Preemption and Entrenchment of the State/Local Divide

77 Pages Posted: 27 Jul 2020 Last revised: 6 Nov 2020

Date Written: April 19, 2020


Recent state legislative enactments that preempt local legislation also include novel provisions that impose significant penalties on municipalities or individuals who challenge the state’s action. These penalties include loss of funding or loss of office for localities or officials who assert a local right to pursue policies in conflict with the state legislation. Notwithstanding widespread criticism of the practice, commentators have concluded that the traditional conception of the state’s plenary power over its municipalities, a restrictive view of home rule, and the absence of a federal constitutional violation leave affected municipalities and individuals with little legal recourse against “penalty preemption.” This article proposes an interpretation of state constitutions under which penalty preemption would largely be declared invalid. That interpretation asserts that state constitutions do not, in fact, provide legislative authority over political subdivisions that is as plenary as states have asserted. Instead, state constitutions have historically been interpreted as containing both explicit and, importantly, implicit principles that constrain legislative action. Courts have invoked those implicit principles to invalidate legislation enacted at the behest of a politically dominant group that is seeking to entrench its current majority position over an area that is reasonably viewed as subject to the vicissitudes of normal politics. This article contends that the proper allocation of authority between states and their political subdivisions constitutes such an area of contestation. By entrenching the dividing line between state and local authority, penalty preemption legislation represents an exercise of raw political power rather than an effort to allocate government authority in accordance with any principle that is appropriate for state preemption. Courts have the capacity to invalidate legislative entrenchment of the state/local divide that constitutes such an assertion of political power just as they done with respect to other efforts to entrench temporary majorities.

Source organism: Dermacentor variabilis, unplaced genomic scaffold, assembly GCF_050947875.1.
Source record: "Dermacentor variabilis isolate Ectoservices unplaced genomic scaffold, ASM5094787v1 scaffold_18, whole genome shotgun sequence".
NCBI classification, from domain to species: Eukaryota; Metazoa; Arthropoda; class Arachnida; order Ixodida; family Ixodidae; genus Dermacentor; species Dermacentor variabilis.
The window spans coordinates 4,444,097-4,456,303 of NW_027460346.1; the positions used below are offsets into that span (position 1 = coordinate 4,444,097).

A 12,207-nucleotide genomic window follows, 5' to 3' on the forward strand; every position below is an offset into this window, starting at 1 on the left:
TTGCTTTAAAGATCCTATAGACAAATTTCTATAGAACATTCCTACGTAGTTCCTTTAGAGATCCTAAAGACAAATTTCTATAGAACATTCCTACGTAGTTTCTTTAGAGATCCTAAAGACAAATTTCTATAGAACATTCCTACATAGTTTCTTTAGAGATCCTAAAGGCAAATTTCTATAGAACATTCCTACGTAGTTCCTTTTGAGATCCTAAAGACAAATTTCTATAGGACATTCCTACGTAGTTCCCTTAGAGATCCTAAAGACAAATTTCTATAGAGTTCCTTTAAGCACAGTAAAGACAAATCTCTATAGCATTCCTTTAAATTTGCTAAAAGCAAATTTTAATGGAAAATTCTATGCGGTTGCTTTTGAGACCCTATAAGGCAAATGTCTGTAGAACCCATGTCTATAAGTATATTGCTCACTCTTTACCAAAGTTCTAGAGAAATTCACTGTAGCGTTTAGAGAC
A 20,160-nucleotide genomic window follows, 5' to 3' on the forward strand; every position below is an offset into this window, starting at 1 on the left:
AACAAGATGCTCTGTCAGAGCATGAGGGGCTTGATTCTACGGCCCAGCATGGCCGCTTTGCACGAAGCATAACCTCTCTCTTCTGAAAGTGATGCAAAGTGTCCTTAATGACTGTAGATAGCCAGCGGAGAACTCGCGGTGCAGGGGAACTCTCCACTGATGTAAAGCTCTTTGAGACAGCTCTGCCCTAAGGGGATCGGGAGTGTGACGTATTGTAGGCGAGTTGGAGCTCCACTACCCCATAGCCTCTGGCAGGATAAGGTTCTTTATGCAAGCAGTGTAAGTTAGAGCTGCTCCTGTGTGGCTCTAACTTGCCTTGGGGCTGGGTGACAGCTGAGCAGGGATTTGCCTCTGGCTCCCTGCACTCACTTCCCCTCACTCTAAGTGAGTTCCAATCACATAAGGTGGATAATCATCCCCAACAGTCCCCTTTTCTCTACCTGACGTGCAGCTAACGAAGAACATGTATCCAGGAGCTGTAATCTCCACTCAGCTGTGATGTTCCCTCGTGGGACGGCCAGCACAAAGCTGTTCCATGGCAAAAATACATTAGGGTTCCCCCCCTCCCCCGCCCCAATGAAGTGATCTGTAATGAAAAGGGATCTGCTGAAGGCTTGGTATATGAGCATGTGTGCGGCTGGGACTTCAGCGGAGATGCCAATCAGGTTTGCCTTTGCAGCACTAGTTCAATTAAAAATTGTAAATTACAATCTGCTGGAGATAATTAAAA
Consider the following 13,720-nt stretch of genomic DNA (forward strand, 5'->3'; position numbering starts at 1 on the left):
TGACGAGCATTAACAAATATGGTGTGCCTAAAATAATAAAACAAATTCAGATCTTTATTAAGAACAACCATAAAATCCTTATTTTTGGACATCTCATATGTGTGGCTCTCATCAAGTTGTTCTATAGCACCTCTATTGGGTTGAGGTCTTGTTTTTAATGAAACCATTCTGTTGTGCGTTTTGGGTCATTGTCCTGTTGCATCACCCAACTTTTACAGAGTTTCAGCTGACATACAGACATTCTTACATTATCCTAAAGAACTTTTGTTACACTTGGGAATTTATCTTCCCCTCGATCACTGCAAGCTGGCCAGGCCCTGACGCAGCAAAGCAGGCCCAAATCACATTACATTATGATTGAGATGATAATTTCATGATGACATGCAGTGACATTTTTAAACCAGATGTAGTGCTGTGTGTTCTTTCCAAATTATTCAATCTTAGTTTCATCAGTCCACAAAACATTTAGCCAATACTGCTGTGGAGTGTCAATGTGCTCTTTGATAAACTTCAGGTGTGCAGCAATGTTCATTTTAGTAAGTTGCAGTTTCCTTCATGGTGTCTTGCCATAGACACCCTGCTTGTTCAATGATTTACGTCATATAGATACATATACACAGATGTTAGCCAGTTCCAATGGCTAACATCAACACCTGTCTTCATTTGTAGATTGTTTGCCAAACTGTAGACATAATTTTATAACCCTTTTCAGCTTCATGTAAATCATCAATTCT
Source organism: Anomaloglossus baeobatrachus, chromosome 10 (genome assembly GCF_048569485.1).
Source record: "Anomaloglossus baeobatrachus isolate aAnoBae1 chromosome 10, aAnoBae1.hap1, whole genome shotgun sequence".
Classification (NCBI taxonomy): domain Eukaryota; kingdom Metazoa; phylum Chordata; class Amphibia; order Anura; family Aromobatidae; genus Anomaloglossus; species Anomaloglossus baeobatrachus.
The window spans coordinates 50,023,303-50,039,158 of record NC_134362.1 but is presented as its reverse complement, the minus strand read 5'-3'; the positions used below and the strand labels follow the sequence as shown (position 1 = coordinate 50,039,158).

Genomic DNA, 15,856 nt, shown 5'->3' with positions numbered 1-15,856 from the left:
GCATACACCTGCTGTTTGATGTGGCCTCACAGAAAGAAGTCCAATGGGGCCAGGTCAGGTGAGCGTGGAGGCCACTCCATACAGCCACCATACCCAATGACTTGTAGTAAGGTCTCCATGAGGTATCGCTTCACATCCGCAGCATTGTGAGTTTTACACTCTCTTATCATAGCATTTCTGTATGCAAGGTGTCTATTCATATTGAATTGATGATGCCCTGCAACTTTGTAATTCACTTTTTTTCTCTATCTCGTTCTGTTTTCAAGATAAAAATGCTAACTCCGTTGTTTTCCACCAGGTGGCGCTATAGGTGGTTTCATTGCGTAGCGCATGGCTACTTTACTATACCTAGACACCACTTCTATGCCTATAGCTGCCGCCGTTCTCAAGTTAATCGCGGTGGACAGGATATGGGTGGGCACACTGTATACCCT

Keywords: preemption, local government, state constitutional law

JEL Classification: H1, H77, R1, K19

Suggested Citation

Gillette, Clayton P., Preemption and Entrenchment of the State/Local Divide (April 19, 2020). NYU Law and Economics Research Paper No. 20-41, NYU School of Law, Public Law Research Paper No. 20-57, Available at SSRN: or

Clayton P. Gillette (Contact Author)

New York University School of Law ( email )

40 Washington Square South
New York, NY 10012-1099
United States
212-998-6749 (Phone)
212-995-4692 (Fax)

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